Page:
The solid support from the insoles made a notable difference in how my feet felt, even after hours on the board. The arch support was especially beneficial – though I admittedly have quite flat feet.
If you have a natural high arch, you might prefer the Dustin Impact insoles.
The impact absorption technology did wonders on rough terrain, significantly reducing the jolts transmitted to my (aging) legs. The “chatter-reduction” was surprisingly good too.
Remind report that these bad boys reduce shock impact by up to 90% (as measured by ASTM F1614).
I’ve no idea how accurate that is, but they certainly work!
As with most after-market insoles, you do run the risk of reduced board feel. When compared to the paper-thin DC Judge stock insoles, you can certainly feel the ground less with the Medics.
In reality, I didn’t feel that this translated to reduced board feel when riding though.
Arguably, if you have a little too much room in your boots, adding these insoles should improve feel and performance (whilst combatting heel lift).
Durability and Longevity
After several months, the insoles have held up well. There are with no significant signs of compression or wear and tear. The resilience of the materials is impressive – Remind even advertise zero pack out!
Once past the initial 24-hour settling in period, these things are super comfy.
The comfort level remained consistent over time, a testament to the quality and durability of these insoles. They’ve become a permanent fixture in my snowboarding gear.
Despite continuous use, the insoles have retained their supportive and cushioning properties. I do snowboard more than your average rider (100+ days a season) so I’m not sure how long this’ll last. But they’ve already been a worthy investment.
Value for Money
The Remind Medic Impact insoles aren’t exactly cheap. But if you’re a dedicated rider they’re still excellent bang for your buck.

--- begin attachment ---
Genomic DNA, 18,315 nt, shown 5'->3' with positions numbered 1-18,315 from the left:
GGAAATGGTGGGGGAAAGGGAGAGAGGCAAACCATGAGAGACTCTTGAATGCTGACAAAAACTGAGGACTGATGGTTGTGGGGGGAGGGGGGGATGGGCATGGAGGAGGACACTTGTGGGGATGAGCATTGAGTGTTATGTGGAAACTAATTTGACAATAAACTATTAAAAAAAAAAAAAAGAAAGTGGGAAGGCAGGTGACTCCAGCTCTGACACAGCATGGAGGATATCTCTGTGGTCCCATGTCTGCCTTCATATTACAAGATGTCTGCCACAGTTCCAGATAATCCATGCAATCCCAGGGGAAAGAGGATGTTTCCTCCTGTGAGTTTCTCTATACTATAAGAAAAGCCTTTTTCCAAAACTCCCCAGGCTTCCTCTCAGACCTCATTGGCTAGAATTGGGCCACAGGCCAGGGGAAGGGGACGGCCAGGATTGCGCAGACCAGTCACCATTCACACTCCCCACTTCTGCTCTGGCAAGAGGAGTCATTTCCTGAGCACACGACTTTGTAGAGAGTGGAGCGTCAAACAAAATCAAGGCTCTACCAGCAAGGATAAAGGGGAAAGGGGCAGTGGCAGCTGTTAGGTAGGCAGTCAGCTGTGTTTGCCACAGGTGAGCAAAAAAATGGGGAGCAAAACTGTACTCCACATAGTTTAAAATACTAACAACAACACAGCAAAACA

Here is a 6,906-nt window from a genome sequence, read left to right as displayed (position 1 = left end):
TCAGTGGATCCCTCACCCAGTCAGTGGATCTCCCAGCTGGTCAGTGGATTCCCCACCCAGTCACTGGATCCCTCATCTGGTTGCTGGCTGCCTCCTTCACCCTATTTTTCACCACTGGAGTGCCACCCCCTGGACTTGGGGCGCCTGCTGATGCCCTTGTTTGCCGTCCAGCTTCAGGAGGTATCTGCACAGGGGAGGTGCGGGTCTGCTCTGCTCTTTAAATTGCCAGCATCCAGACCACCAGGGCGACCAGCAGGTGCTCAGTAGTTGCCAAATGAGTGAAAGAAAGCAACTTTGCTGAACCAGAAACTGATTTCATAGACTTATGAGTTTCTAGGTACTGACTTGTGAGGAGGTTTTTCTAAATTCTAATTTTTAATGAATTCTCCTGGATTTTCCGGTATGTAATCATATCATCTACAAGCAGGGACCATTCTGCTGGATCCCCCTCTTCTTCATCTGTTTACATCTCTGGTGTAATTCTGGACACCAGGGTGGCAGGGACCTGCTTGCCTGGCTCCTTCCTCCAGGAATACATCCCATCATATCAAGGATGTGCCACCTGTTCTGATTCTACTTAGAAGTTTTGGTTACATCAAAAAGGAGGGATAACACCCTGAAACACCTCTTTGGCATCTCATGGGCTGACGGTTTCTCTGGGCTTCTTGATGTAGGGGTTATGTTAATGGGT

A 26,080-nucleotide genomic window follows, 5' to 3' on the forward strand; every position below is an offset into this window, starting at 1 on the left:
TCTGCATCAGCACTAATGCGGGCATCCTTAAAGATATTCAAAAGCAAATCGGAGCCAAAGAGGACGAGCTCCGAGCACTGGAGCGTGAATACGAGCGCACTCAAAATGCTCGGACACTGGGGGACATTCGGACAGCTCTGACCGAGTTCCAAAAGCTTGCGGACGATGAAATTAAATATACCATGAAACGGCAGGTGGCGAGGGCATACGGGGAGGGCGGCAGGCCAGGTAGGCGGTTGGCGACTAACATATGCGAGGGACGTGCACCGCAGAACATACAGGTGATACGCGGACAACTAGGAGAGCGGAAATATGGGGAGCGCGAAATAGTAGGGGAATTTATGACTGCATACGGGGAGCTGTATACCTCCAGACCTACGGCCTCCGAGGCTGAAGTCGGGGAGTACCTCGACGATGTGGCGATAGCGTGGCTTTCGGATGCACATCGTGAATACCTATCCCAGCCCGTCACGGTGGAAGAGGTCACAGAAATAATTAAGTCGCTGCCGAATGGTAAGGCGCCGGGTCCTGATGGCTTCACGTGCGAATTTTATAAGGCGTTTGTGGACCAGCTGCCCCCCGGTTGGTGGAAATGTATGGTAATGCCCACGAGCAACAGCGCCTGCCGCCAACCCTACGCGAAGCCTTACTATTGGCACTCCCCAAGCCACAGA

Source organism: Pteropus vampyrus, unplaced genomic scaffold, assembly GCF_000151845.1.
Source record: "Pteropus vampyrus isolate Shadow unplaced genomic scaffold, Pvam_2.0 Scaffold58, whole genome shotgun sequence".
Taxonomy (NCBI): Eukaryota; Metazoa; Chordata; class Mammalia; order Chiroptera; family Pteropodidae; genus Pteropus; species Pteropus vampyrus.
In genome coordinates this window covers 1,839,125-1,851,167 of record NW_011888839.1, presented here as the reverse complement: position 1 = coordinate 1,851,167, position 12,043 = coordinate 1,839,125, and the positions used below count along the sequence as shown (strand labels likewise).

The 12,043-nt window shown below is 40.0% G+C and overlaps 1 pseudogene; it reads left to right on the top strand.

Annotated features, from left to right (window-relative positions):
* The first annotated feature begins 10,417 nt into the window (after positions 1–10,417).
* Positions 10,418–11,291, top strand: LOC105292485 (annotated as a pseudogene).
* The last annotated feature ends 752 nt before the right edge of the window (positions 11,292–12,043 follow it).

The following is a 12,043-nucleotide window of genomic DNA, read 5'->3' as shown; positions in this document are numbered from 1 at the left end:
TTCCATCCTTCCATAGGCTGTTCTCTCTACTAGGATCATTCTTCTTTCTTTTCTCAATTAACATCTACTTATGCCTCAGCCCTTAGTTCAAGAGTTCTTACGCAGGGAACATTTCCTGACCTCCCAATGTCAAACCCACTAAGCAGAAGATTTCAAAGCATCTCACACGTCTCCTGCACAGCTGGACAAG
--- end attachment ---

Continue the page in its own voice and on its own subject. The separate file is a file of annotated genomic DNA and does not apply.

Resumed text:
Trust me. I’ve tried dozens of insoles, from the $5 Walmart variety to my $300 3D-printed custom footbeds. The fact that I’m mostly rocking the Remind Medic Impacts (or the Remedy) is a testament to their quality.
Pros and Cons
- Excellent support and cushioning
- Durable and long-lasting
- Enhances performance on the slopes
- Custom-fit feel
- Designed for snowboarders, by snowboarders
- Higher Initial investment than standard insoles
- May take a ride or two to fully adapt to foot contour
The Remind Medic Impact Insoles have proven to be a valuable addition to my snowboarding arsenal.
The blend of comfort, support, and performance has certainly made my riding more enjoyable and less taxing on my body.
Despite the slightly higher price tag, the benefits make them a worthwhile investment for any serious snowboarder looking to elevate their riding experience.
If you want to give them a go, I’d recommend picking them up through Remind’s website. Supporting USA-based, snowboarder-owned businesses is always an added bonus!
Additional Tips and Alternatives
Maintenance and Care
To ensure your Remind Medic Insoles live a long and happy life, let them air dry after each session. Avoid exposing them to direct heat or leaving them in sunlight.
They are coated in an anti-smell material, but no material in the world can hold up to a whole season of snowboarding…
Check out my guide to dealing with smelly snowboard boots. Following the cleaning instructions provided by Remind will also help.
These insoles should slot into pretty much any snowboard boot brand. They do require a little more space than your average stock insole though.
Will These Fix Boot-Fitting Issues?
Sadly, no after-market insole will make up for disastrously uncomfortable boots. But they’re certainly worth a try if your boots are around half a size too big.
I managed to fix heel lift in my Northwave boots just by adding the FP Gamechanger insoles.
- If you like the sound of these, but have relatively high arches, take a look at the Remind Dustin.
- If you have wide feet (and wide boots), you’d be best suited to the Cush Impact.
- Worried about not having enough space in your boots? The classic Remind Medic (not the Impact version) is lower profile. I found the shock absorption to be pretty similar – plus they’re cheaper.
You can see these insoles in action in the video below: